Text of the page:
Everybody has friendships, regardless of whether they are old school friends, colleagues, or ex-partners. 

These friendships can sometimes become emotional affairs and go beyond the boundaries of a platonic relationship.

An “emotional affair” describes when two people have a deep emotional connection that is similar to a romantic relationship, but without any physical intimacy. 

FEMAIL was told by Neil Wilkie, a UK relationship expert and psychotherapist, that it often starts innocently as friendship. But, it builds into something more. 

“The boundaries of an emotional affair are less clear and lower so that a friendship can develop into an unintentional deeper emotional attachment.”

An 'emotional affair' describes when the depth of emotional intimacy between two people has built to the point where it is akin to a romantic relationship but, as the name suggests, without any physical intimacy. Stock image

An “emotional affair” describes when two people have a deep emotional connection that is similar to a romantic relationship, but without any physical intimacy. Stock image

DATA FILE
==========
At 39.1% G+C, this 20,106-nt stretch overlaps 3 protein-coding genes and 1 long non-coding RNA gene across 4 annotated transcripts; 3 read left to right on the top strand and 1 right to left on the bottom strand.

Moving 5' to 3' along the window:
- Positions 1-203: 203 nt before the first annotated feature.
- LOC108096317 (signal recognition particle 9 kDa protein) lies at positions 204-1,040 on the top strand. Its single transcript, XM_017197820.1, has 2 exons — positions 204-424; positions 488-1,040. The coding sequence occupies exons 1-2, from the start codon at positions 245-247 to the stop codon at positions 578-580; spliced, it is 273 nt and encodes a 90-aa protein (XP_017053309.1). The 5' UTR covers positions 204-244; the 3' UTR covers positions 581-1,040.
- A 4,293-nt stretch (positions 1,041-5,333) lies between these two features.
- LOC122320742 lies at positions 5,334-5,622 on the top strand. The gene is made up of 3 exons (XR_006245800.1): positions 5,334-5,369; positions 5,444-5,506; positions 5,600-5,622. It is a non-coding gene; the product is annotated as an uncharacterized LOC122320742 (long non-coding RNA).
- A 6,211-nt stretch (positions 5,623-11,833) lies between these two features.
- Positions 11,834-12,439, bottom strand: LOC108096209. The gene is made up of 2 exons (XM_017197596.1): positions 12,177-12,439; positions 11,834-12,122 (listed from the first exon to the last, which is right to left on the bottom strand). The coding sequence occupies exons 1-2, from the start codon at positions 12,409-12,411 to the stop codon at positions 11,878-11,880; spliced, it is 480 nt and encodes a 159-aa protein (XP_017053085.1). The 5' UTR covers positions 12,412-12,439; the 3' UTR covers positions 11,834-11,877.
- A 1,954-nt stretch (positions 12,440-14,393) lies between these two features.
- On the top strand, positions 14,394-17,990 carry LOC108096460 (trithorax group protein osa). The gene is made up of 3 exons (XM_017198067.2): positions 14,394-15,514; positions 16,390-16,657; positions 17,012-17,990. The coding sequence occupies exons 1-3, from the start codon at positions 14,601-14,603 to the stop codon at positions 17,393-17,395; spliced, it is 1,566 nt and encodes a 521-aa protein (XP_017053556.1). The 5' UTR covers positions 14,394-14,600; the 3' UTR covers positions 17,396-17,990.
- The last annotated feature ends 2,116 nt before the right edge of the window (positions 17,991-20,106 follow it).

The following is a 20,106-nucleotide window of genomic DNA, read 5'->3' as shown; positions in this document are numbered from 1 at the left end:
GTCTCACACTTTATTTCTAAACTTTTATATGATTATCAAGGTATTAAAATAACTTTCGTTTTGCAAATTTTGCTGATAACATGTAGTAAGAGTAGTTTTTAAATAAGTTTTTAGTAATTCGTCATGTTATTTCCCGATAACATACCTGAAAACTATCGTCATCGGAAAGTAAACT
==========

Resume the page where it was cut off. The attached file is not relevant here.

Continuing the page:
Even though there is no sex involved in emotional affairs, they can still cause irreparable damage to relationships. These can be seen to be more betrayal as there is more thought and intimacy behind them than a drunken one-night affair.  

Neil continued: ‘It’s easy to pretend – to yourself and to your partner, if you get caught – that you haven’t crossed a line because you haven’t had sex with someone else. An emotional affair can make your partner feel more hurtful and less trustworthy. It can also cause you to have deeper emotional bonds and feelings for someone you don’t know. 

‘Having an emotional affair is a risk – likely ending in you losing both your partner and the other person. This can cause great hurt and unhappiness to everyone involved, even you.  

Here, Neil, creator of online couples therapy programme, The Relationship Paradigm (www.relationshipparadigm.com)FEMAIL’s expert advice is shared by…